Econ/Stats or Econ/business

<p>Hi, I'm an incoming freshman at UC Berkeley.</p>

<p>I've heard some people saying that instead of getting an undergrad business degree, I should major in other subjects and get an MBA later. I agree, however, if I choose not to major in business, wouldn't I lose a lot of internship or job opportunities that are available to business students?</p>

<p>So I'm taking either double major in {Econ/business} or {Econ/Stats}. Which path do you recommend? Does it work if I double major in Econ/business and minor in Stats? How useful is a minor in stats (in terms of getting a job and applying for MBA)?</p>

<p>Thank you so much for your help!</p>

<p>Yep, it will be more difficult to find internships and entry level jobs in the business field if you don't have a business degree, but it's far from impossible. Economics, computer science, mathematics, statistics, psychology, and others, are all technically not business degrees, but are majors that often lead to careers in business. However, those options are more for people who are very interested in a subject outside of the traditional business programs, but end up working in business because that's where they can find a job. </p>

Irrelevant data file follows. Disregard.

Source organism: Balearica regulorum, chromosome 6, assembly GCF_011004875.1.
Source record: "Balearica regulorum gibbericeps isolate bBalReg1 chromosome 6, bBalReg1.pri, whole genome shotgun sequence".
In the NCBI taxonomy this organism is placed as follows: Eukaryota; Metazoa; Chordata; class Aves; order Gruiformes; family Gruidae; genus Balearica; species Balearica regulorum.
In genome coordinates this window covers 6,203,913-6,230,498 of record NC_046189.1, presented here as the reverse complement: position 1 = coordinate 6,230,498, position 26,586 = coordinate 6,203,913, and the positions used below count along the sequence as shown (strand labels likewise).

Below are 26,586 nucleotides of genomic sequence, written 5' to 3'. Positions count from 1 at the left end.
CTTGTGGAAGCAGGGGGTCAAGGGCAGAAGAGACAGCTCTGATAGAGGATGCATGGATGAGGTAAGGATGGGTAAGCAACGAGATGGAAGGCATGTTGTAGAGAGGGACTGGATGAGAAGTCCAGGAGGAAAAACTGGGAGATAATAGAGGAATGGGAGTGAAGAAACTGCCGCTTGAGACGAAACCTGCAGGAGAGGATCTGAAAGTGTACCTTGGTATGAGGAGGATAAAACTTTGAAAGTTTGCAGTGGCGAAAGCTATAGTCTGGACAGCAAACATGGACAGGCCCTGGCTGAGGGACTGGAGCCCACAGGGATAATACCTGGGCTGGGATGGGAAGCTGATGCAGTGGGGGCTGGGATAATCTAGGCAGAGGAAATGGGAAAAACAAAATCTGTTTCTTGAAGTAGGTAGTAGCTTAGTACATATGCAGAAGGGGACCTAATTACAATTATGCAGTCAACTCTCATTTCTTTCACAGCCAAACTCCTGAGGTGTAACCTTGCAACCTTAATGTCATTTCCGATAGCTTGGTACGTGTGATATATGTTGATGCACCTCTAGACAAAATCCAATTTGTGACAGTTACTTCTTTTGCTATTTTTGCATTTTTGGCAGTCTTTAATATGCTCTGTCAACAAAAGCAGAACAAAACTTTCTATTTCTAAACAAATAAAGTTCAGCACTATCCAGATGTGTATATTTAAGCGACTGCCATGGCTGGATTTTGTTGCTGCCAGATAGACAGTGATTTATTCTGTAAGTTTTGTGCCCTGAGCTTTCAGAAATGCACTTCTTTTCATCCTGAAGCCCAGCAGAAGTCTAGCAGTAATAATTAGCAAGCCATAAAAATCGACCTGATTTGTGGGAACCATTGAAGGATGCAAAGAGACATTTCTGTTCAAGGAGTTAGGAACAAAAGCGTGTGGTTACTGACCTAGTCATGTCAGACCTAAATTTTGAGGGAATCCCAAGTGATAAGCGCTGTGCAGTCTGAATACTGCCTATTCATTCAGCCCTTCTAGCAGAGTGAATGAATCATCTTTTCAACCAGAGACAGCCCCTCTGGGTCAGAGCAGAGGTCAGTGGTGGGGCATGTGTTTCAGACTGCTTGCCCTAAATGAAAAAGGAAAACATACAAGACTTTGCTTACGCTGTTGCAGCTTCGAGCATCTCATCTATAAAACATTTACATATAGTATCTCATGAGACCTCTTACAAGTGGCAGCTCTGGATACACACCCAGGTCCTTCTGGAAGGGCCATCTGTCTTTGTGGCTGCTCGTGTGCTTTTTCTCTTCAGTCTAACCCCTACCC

<p>If you are really interested in business then do the undergrad business degree. It's not going to help your cause to have a non-business related degree if your long-term goal is to get into business. Non-business related degrees are often for people who don't know exactly what they want to do when they graduate. I like the Econ/business double major. I'm thinking of double majoring in MIS and Economics because it's a great blend of theory and practice. I do recommend picking a specific business major instead of just general business administration. Look into MIS, finance, and accounting related careers and try to choose a career path.</p>

<p>It makes sense. Actually when I was looking at the jobs in the business fields, I'm sort of interested in actuary (but not sure). So if I end up NOT majoring in statistics, can I still be an actuary in the future?</p>